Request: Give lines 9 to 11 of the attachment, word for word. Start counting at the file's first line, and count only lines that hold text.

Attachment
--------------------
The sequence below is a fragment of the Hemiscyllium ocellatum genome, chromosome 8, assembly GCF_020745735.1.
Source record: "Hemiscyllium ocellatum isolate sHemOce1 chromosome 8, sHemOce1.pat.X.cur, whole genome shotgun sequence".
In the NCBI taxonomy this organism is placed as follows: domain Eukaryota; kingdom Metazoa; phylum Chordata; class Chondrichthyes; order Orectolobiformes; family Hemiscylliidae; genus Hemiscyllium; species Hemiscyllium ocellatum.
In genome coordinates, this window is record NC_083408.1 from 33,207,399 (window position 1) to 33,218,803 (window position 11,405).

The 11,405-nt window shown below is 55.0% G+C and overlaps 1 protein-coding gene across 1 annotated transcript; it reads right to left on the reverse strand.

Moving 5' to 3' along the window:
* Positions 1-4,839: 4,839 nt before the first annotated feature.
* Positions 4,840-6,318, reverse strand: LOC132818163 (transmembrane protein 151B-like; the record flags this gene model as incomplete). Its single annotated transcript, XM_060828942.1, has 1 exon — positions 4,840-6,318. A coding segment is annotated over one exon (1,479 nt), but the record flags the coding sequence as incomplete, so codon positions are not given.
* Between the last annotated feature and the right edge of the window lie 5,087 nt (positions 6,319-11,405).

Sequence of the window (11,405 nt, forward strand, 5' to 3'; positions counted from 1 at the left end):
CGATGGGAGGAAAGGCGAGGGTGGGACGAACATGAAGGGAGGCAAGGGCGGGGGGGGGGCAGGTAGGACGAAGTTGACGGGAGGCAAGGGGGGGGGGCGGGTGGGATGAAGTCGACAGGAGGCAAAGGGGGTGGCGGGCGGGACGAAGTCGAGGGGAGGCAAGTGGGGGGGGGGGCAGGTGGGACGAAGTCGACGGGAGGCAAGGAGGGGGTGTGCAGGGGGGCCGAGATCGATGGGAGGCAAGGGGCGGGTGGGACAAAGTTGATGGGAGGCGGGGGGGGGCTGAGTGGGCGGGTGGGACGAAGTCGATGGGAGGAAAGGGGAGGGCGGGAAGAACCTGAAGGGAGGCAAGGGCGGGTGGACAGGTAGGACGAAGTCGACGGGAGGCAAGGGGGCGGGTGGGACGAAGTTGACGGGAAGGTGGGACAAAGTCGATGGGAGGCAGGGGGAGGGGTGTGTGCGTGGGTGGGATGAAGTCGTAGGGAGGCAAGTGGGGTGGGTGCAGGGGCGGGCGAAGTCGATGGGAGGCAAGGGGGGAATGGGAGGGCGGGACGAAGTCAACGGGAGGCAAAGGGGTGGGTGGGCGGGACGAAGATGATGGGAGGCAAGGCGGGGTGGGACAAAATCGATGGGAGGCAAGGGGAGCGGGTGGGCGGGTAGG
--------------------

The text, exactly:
* Between the last annotated feature and the right edge of the window lie 5,087 nt (positions 6,319-11,405).

Sequence of the window (11,405 nt, forward strand, 5' to 3'; positions counted from 1 at the left end):
CGATGGGAGGAAAGGCGAGGGTGGGACGAACATGAAGGGAGGCAAGGGCGGGGGGGGGGCAGGTAGGACGAAGTTGACGGGAGGCAAGGGGGGGGGGCGGGTGGGATGAAGTCGACAGGAGGCAAAGGGGGTGGCGGGCGGGACGAAGTCGAGGGGAGGCAAGTGGGGGGGGGGGCAGGTGGGACGAAGTCGACGGGAGGCAAGGAGGGGGTGTGCAGGGGGGCCGAGATCGATGGGAGGCAAGGGGCGGGTGGGACAAAGTTGATGGGAGGCGGGGGGGGGCTGAGTGGGCGGGTGGGACGAAGTCGATGGGAGGAAAGGGGAGGGCGGGAAGAACCTGAAGGGAGGCAAGGGCGGGTGGACAGGTAGGACGAAGTCGACGGGAGGCAAGGGGGCGGGTGGGACGAAGTTGACGGGAAGGTGGGACAAAGTCGATGGGAGGCAGGGGGAGGGGTGTGTGCGTGGGTGGGATGAAGTCGTAGGGAGGCAAGTGGGGTGGGTGCAGGGGCGGGCGAAGTCGATGGGAGGCAAGGGGGGAATGGGAGGGCGGGACGAAGTCAACGGGAGGCAAAGGGGTGGGTGGGCGGGACGAAGATGATGGGAGGCAAGGCGGGGTGGGACAAAATCGATGGGAGGCAAGGGGAGCGGGTGGGCGGGTAGG